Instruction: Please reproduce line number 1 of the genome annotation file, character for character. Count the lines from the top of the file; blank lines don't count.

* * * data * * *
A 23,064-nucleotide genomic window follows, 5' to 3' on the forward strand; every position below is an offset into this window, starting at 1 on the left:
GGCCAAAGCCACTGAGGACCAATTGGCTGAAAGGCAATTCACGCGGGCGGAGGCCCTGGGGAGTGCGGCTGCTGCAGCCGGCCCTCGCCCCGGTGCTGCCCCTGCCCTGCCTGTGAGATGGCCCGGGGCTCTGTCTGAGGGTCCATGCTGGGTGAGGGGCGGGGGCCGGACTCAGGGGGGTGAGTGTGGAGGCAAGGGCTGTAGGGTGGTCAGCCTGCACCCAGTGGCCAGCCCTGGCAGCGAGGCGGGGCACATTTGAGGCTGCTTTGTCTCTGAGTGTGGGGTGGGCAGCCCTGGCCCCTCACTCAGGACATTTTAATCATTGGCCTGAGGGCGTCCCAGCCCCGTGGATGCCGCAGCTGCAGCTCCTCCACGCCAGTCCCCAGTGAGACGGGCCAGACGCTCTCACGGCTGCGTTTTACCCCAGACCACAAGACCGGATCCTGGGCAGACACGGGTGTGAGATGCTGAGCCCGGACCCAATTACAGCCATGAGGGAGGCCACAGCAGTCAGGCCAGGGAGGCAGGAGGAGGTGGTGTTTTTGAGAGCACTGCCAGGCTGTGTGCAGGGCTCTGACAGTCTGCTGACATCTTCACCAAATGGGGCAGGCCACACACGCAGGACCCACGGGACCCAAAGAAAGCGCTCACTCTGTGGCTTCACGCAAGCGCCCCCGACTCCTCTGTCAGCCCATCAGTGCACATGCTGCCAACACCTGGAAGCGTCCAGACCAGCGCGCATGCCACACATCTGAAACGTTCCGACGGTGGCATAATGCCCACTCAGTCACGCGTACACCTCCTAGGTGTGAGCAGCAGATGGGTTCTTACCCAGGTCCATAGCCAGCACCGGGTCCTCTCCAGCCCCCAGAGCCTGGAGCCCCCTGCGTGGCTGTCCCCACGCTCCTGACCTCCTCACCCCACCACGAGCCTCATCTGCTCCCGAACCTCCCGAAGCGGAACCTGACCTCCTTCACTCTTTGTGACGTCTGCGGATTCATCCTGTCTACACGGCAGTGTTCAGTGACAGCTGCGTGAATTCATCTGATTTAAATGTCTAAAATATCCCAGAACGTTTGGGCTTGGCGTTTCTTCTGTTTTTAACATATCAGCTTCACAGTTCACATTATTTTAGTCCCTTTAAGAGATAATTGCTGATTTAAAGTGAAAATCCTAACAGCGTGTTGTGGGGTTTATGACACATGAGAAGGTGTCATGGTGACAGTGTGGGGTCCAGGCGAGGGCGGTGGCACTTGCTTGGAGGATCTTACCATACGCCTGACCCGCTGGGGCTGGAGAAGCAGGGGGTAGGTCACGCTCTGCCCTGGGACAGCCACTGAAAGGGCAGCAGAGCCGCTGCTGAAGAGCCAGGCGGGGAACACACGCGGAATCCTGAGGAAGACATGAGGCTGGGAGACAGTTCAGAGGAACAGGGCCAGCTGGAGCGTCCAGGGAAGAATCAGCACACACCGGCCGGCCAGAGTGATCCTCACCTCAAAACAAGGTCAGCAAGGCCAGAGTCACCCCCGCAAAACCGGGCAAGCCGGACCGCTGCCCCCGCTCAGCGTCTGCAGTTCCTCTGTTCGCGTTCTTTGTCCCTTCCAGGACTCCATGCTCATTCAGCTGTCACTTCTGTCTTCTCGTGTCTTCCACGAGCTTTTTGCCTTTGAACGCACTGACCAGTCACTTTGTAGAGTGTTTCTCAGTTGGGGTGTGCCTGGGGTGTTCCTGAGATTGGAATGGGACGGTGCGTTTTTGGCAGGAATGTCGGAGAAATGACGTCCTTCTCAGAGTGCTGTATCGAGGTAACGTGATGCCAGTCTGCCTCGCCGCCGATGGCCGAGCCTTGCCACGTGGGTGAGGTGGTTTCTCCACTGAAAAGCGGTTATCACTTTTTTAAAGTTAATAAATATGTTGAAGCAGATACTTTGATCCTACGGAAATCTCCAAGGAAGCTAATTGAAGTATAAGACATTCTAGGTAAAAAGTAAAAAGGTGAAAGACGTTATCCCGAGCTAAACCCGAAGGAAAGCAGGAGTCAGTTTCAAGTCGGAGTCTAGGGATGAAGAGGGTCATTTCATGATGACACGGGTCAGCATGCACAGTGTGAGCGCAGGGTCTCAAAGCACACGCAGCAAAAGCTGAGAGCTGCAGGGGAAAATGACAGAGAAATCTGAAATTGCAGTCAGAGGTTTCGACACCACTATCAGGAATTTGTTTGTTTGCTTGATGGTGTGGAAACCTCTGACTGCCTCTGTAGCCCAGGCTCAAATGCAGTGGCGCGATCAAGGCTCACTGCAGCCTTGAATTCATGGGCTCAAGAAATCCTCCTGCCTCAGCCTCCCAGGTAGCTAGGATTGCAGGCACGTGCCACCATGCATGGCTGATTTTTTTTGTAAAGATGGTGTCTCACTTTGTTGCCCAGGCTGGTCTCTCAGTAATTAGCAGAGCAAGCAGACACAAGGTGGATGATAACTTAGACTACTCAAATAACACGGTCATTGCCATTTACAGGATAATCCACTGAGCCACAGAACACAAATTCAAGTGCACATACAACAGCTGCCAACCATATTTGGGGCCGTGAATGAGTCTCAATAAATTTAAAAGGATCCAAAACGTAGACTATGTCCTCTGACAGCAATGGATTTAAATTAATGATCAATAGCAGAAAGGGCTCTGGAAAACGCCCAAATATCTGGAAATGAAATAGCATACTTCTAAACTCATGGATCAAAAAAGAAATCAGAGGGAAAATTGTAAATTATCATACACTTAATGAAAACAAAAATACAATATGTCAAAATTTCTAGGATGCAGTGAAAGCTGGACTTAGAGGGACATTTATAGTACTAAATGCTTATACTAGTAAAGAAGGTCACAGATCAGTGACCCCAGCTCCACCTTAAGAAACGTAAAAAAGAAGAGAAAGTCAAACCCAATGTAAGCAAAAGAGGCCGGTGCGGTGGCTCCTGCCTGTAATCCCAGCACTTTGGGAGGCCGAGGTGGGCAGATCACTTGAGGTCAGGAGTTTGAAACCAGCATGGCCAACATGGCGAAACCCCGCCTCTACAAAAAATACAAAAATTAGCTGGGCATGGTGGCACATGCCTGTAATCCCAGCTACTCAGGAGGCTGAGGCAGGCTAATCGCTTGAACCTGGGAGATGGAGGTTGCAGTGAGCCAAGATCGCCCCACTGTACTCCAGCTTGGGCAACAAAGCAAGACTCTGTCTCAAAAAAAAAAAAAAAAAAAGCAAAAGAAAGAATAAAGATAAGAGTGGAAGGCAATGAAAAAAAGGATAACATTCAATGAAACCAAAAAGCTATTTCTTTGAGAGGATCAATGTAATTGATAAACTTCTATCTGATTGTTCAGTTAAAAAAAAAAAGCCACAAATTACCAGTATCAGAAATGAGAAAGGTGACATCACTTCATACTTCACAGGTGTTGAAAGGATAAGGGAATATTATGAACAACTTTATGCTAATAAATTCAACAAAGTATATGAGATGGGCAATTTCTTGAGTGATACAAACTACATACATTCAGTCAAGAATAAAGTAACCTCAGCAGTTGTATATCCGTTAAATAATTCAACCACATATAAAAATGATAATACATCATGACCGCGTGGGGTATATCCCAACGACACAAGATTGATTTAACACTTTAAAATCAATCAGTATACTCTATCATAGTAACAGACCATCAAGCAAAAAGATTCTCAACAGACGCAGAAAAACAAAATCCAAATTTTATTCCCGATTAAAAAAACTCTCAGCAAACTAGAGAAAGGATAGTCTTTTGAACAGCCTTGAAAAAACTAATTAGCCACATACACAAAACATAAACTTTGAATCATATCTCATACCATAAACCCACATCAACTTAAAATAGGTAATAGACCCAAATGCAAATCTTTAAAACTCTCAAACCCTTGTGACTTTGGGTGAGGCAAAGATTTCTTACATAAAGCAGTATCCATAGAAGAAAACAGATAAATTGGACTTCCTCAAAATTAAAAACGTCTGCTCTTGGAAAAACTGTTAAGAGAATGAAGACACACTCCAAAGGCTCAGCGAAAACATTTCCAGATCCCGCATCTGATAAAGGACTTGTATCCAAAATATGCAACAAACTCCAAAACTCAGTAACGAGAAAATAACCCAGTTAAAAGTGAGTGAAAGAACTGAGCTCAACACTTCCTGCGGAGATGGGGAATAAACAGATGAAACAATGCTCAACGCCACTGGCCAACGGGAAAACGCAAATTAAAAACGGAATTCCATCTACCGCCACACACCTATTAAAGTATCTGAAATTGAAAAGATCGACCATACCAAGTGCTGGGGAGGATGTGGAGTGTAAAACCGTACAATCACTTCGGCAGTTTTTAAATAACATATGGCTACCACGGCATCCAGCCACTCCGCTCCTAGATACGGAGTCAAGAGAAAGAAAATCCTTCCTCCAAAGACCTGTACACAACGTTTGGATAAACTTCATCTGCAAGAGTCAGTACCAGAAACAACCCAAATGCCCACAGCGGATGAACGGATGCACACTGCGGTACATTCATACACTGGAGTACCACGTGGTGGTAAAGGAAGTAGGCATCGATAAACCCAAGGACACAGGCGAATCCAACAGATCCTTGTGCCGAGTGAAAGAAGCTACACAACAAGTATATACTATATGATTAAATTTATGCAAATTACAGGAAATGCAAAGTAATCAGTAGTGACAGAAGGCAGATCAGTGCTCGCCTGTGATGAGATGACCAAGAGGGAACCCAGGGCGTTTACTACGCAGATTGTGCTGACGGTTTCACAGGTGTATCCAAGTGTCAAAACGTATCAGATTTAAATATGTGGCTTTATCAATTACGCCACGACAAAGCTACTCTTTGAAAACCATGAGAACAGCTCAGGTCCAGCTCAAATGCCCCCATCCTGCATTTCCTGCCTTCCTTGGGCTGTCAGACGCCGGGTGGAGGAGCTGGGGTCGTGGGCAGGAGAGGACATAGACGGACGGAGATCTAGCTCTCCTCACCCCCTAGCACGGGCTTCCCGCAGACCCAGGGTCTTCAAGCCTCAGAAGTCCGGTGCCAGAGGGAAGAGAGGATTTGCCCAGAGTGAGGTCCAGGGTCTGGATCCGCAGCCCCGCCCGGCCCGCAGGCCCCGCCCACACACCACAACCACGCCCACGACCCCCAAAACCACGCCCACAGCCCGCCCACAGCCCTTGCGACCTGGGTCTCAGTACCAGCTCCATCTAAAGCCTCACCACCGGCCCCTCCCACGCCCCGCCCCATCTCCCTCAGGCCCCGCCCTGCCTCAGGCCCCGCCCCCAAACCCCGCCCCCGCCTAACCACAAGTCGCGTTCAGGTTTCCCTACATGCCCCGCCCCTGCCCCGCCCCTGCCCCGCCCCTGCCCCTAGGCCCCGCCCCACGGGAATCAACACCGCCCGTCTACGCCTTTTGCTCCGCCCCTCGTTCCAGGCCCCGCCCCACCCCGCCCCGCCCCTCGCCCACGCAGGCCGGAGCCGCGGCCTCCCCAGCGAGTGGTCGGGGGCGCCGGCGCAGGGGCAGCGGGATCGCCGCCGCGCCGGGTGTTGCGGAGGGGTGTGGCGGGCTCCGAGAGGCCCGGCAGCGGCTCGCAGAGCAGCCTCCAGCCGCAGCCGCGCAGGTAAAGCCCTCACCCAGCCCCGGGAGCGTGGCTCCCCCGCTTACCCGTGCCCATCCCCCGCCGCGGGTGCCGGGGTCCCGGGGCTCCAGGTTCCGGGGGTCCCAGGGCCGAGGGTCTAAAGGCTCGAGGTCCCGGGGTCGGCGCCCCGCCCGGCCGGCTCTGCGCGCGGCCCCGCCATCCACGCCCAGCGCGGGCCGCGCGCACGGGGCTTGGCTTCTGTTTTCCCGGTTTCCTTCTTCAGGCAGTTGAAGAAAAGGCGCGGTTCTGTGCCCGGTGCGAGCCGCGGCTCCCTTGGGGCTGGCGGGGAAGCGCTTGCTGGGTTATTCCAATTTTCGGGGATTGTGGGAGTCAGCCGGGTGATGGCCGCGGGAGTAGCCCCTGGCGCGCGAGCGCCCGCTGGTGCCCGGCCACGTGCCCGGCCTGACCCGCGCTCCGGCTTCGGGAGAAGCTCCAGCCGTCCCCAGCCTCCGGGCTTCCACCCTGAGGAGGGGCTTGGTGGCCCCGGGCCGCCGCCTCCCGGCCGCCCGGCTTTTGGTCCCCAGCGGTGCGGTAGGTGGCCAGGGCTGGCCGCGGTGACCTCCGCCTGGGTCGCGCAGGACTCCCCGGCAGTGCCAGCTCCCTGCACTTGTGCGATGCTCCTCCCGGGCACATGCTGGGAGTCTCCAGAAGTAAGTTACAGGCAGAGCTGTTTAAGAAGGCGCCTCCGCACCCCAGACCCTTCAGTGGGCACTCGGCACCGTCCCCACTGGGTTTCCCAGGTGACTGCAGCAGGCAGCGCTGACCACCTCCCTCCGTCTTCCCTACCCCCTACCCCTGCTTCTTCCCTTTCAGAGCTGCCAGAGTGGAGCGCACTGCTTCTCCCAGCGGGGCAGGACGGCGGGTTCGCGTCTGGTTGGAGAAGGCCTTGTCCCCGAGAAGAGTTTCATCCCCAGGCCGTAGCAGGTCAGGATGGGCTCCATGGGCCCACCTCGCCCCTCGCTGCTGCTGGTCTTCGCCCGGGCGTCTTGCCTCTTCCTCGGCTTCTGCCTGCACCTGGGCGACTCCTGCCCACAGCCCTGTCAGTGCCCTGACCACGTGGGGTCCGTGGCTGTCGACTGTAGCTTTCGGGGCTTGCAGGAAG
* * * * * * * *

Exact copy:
A 23,064-nucleotide genomic window follows, 5' to 3' on the forward strand; every position below is an offset into this window, starting at 1 on the left: